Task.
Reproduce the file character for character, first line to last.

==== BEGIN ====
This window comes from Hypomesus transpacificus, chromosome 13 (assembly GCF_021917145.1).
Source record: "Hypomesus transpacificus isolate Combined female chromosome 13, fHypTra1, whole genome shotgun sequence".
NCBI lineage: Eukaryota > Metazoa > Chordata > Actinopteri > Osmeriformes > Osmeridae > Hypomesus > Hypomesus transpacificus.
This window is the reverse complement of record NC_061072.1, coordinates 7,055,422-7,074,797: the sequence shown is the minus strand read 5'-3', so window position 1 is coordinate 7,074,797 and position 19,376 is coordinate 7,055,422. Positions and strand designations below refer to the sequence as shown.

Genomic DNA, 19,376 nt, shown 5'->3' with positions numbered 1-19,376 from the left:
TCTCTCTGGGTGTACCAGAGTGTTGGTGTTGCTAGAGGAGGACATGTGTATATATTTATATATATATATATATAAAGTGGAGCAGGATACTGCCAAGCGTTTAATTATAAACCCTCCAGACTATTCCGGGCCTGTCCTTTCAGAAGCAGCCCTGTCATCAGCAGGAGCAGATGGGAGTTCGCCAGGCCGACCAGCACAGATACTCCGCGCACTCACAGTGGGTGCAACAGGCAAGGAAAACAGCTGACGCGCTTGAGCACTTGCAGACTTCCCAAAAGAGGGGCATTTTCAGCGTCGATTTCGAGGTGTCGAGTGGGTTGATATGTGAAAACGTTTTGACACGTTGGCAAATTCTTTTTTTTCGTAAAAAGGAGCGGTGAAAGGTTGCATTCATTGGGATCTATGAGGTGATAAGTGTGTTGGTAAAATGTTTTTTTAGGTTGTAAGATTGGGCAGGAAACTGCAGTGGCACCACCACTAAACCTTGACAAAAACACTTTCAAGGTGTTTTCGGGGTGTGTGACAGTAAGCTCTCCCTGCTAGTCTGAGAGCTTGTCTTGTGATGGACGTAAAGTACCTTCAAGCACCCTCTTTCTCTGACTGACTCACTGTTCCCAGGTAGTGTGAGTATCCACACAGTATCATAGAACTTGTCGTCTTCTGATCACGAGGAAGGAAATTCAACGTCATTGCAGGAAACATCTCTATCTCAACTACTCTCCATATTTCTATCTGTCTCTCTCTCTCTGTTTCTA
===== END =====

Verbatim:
This window comes from Hypomesus transpacificus, chromosome 13 (assembly GCF_021917145.1).
Source record: "Hypomesus transpacificus isolate Combined female chromosome 13, fHypTra1, whole genome shotgun sequence".
NCBI lineage: Eukaryota > Metazoa > Chordata > Actinopteri > Osmeriformes > Osmeridae > Hypomesus > Hypomesus transpacificus.
This window is the reverse complement of record NC_061072.1, coordinates 7,055,422-7,074,797: the sequence shown is the minus strand read 5'-3', so window position 1 is coordinate 7,074,797 and position 19,376 is coordinate 7,055,422. Positions and strand designations below refer to the sequence as shown.

Genomic DNA, 19,376 nt, shown 5'->3' with positions numbered 1-19,376 from the left:
TCTCTCTGGGTGTACCAGAGTGTTGGTGTTGCTAGAGGAGGACATGTGTATATATTTATATATATATATATATAAAGTGGAGCAGGATACTGCCAAGCGTTTAATTATAAACCCTCCAGACTATTCCGGGCCTGTCCTTTCAGAAGCAGCCCTGTCATCAGCAGGAGCAGATGGGAGTTCGCCAGGCCGACCAGCACAGATACTCCGCGCACTCACAGTGGGTGCAACAGGCAAGGAAAACAGCTGACGCGCTTGAGCACTTGCAGACTTCCCAAAAGAGGGGCATTTTCAGCGTCGATTTCGAGGTGTCGAGTGGGTTGATATGTGAAAACGTTTTGACACGTTGGCAAATTCTTTTTTTTCGTAAAAAGGAGCGGTGAAAGGTTGCATTCATTGGGATCTATGAGGTGATAAGTGTGTTGGTAAAATGTTTTTTTAGGTTGTAAGATTGGGCAGGAAACTGCAGTGGCACCACCACTAAACCTTGACAAAAACACTTTCAAGGTGTTTTCGGGGTGTGTGACAGTAAGCTCTCCCTGCTAGTCTGAGAGCTTGTCTTGTGATGGACGTAAAGTACCTTCAAGCACCCTCTTTCTCTGACTGACTCACTGTTCCCAGGTAGTGTGAGTATCCACACAGTATCATAGAACTTGTCGTCTTCTGATCACGAGGAAGGAAATTCAACGTCATTGCAGGAAACATCTCTATCTCAACTACTCTCCATATTTCTATCTGTCTCTCTCTCTCTGTTTCTA